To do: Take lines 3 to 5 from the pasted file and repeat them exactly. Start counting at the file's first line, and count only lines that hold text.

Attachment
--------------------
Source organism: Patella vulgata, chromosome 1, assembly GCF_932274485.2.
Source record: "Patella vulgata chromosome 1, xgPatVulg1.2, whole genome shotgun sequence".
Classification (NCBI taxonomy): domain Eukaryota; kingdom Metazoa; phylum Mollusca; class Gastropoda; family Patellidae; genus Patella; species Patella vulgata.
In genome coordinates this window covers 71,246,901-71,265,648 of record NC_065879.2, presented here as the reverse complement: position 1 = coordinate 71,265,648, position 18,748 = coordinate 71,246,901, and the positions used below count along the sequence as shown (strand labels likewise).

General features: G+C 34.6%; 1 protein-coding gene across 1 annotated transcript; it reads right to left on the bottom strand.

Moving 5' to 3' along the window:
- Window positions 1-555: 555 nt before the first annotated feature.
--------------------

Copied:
Classification (NCBI taxonomy): domain Eukaryota; kingdom Metazoa; phylum Mollusca; class Gastropoda; family Patellidae; genus Patella; species Patella vulgata.
In genome coordinates this window covers 71,246,901-71,265,648 of record NC_065879.2, presented here as the reverse complement: position 1 = coordinate 71,265,648, position 18,748 = coordinate 71,246,901, and the positions used below count along the sequence as shown (strand labels likewise).

General features: G+C 34.6%; 1 protein-coding gene across 1 annotated transcript; it reads right to left on the bottom strand.